Newry Mourne and Down District Council Sets District Rate for 2021/22 Showing Slight Rise
Newry Mourne and Down District Council has agreed its budget for the next financial year (1 April 2021 to 31 March 2022) at a meeting on 1 March 2021.
The 1.59% increase in the District Rate will cover the costs of those public services the Council is responsible for, including the economic regeneration of the district, planning, provision of leisure and community facilities, and refuse collection and street cleansing.
The rates that residents of the district pay are made-up of the District Rate (which is agreed by the Council) and the Regional Rate (which is agreed by the Northern Ireland Executive).
This money, along with the block grant that Northern Ireland receives from Westminster, is used to pay for public services. Two sets of rates have been agreed as part of the District Rate: the Domestic Rate (for householders) and the Non-Domestic Rate (for businesses).
The Domestic Rate for 2021/2022 will be 0.4067 pence (2020/2021 equivalent 0.4004 pence). For a property valued at £100,000, the annual increase of the District Rate for 2021/22 will be £6.37 per year or 53 pence per month. The Non-Domestic District Rate for 2021/22 will be 23.9970 pence (2020/2021 equivalent 23.6209 pence).
Newry Mourne and Down District Council Chairperson, Councillor Laura Devlin, said: “Setting the rate is one of the Council’s most important responsibilities, and one that enables us to fulfil our commitments to residents and businesses.
“This year has been a year like no other and we are acutely aware of the devastating impact of COVID-19 and the challenges facing many of our ratepayers as a result.
“In striking our rate for 2021/22 we have been very focused on looking towards the future of the district, mindful that the impacts of this pandemic are still with us but determined to plan for post-COVID recovery and revitalisation.
“We want to proceed with the economic and regeneration plans for our district whilst ensuring we sustain the Council financially over the next few years.
“Unlocking our tourism potential and supporting our local businesses remains a priority for me as your Chairperson.
“We can be proud of how we have responded as a Council to this public health crisis and we will continue to adapt our services as required.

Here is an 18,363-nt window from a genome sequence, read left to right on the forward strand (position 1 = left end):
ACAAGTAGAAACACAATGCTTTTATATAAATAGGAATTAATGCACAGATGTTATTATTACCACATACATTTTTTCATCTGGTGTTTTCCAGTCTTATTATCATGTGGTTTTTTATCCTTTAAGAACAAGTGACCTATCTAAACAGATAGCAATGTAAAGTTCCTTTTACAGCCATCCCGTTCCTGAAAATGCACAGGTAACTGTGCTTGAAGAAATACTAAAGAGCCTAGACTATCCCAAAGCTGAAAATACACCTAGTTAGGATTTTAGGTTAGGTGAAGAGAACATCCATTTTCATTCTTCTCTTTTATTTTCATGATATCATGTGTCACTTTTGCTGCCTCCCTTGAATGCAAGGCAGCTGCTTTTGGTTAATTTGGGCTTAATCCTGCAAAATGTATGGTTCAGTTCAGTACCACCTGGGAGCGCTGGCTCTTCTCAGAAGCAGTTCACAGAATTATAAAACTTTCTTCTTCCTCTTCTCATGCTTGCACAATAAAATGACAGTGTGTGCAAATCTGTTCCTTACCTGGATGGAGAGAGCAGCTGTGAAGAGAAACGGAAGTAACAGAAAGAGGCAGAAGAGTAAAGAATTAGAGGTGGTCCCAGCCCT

“I have seen at first hand the efforts made to support the most vulnerable in our district over the past year and we will continue to work in partnership with other agencies to ensure we advocate for those most in need.”
Council Chief Executive Marie Ward added: “As we struck the rate last year we had no concept of the challenges we would be facing as a Council in the following 12 months.
“COVID-19 has presented significant financial challenges to all Councils and we are no exception. However, I am pleased that we have been able to sustain many services and play a key role in responding to this pandemic.
“As a Council we moved quickly to make our services safe and we have continued to adapt as the public health guidance has demanded.
“Whether it is supporting businesses through virtual workshops, helping residents stay active or connected during lockdown, working with community partners to get help to our most vulnerable residents, or carrying out Environmental Improvements works in our towns and villages, we have not stood still. Thank you to everyone who worked with us to make such progress possible.
“Ambitious thinking is required now more than ever, and I am pleased that progress continues to be made on major plans to regenerate the district.
“Over the past year the Council has progressed comprehensive Outline Business Cases for both the Newry City Centre Regeneration and Gateway to the Mournes projects.
“This has been achieved while working with our Belfast Region City Deal partners on progressing regional programmes that will deliver digital and innovation infrastructure and an employability and skills programme.
“Ahead of the Council launching its new Corporate Plan for 2021-23 in January, a new Regeneration and Economic Development Strategy was also launched, the core of which is to support local businesses and attract investment and jobs to the district.
“There are certainly challenging times for all of us ahead, but none have suffered more than those who lost loved ones to COVID-19, or who are still recovering from this debilitating virus.
“Our thoughts continue to be with you, as well as with those facing economic hardship as result of the pandemic. I can ensure you of the Council’s commitment to press for the best possible outcomes for all our citizens as we begin to emerge from this pandemic.”
Prior to the Council meeting on 1 March, Chairperson Councillor Laura Devlin launched the Council’s NMD Connect magazine. This publication is produced annually to keep residents informed about what services, facilities, projects and programmes the Council has delivered over the past year and what it intends to do over the coming year. NMD Connect includes the Council’s Annual Report.
The magazine, which this year outlines how the Council adapted to COVID-19 pandemic across its services, is available to download via the Council’s website:
Printed copies of the magazine are also available in the Council’s public buildings or a copy can be posted to homes within the district upon request.
An Irish language version will be published online, and other formats can be made available upon request by emailing: email@example.com or by telephoning 0330 137 4006.